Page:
I really want them to film a music video for this song. It is very silly-sounding, but you can feel the fun that the members are having whilst singing this one. Listeners will probably be blown away by the vocals of Kyuhyun, Ryeowook and Yesung in particular – they are always amazing, but they are extra amazing here. There is a teeny venture into the Dubstep genre which is a really nice surprise; it also shows how the group are striving to keep up with the latest trends on the music scene whilst still keeping their own signature style.
UK Potential: 3/5
– Again, I think this song has the potential for success, however not as a debut. These lyrics are a little silly and it could give people who are not usually into pop music the wrong impression of the group and may cause listeners to not take them seriously.

Track Nine: Daydream
This is another song that pushes a little too much in the cheesy category for me personally. However, yet again, they boys do it so well and show their strong talents that I a caused to think again. The chorus lines have some pretty high notes, but every time they come, it is pleasing to the ears. I find that, even with professional singers, some of the more difficult notes can be a bit shaky. But, of course, SuJu show the fruits of their years of labour and completely knock them out of the park. It is a beautiful song and even listeners who are not usually fans of ballads (like me) will not be able to deny that. An extra bonus for fans can be found in the fact that recently returned member Kangin really shows off his lovely voice as the song almost seems to fall silent for his verse.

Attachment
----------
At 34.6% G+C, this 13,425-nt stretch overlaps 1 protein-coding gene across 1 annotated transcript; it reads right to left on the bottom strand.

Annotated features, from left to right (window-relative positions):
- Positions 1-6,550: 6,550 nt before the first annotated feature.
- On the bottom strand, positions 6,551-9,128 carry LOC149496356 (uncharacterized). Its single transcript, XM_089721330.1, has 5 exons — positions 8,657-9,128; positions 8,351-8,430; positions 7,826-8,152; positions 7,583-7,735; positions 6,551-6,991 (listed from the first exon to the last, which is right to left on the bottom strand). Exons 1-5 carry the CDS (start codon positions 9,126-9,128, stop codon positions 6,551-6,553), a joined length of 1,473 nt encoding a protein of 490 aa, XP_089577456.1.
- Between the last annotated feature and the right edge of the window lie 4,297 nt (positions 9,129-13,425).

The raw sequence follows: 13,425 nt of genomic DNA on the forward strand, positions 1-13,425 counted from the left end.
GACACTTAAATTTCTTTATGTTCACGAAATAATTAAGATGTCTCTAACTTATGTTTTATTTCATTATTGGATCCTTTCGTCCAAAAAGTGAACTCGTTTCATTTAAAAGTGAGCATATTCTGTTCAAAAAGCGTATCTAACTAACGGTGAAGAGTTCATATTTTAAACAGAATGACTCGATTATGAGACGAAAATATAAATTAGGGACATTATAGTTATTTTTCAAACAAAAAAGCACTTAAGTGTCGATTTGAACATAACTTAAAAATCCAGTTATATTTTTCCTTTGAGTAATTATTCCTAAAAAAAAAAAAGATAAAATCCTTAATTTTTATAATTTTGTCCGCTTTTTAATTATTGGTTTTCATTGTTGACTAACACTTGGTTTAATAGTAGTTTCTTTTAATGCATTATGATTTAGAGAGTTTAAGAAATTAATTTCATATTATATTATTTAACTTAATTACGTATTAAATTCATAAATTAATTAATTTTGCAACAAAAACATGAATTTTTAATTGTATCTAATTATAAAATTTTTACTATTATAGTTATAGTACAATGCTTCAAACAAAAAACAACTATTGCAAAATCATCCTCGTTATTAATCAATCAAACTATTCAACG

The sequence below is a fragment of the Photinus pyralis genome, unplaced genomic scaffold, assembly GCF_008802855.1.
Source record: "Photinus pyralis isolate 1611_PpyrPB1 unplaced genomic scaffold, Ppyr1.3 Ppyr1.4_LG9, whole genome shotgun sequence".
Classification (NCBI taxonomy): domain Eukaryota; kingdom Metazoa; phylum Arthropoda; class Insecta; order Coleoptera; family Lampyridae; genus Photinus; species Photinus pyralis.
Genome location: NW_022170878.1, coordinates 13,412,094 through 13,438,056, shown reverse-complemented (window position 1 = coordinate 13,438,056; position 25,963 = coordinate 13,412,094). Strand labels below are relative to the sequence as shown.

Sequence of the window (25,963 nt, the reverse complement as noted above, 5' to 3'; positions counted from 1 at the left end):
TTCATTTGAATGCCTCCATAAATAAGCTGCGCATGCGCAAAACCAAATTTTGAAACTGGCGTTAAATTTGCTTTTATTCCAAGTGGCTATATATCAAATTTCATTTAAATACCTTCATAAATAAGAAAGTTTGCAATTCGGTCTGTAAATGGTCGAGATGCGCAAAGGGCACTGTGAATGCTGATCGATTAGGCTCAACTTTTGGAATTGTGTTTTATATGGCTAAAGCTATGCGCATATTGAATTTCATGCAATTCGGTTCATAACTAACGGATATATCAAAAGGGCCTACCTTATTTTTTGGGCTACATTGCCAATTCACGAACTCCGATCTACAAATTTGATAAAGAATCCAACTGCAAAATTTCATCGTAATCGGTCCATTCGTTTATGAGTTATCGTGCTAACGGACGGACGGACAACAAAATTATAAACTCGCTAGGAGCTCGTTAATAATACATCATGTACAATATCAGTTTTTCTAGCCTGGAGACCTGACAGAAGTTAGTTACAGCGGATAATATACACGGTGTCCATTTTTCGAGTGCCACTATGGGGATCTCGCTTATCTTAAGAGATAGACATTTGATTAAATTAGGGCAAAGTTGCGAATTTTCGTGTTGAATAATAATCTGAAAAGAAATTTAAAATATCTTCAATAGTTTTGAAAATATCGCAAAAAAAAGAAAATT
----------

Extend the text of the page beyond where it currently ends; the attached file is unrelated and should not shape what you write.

UK Potential: 1/5
– Once again, I don’t think the slight cheesiness of this track would fare well on British shores unless the group were already really well established here. Even then, I don’t think it has the impact needed for a single release.

Track Ten: A ‘Good’ bye
As one may have already guessed, this song can be read as a message to fans to not lose hope as each member eventually leaves one-by-one to carry out their military service. The lyrics are as beautiful as they are painful. The members sing of having a relationship with someone (ELFs perhaps?) and, despite having to say goodbye, will stay strong for them and keep smiling. There is a small section of the song that sounds like an old-fashioned music box; it is now my favourite part of the track. It is so sweet and pretty that it begs to be replayed again and again. The title is equally lovely and sums up the song perfectly.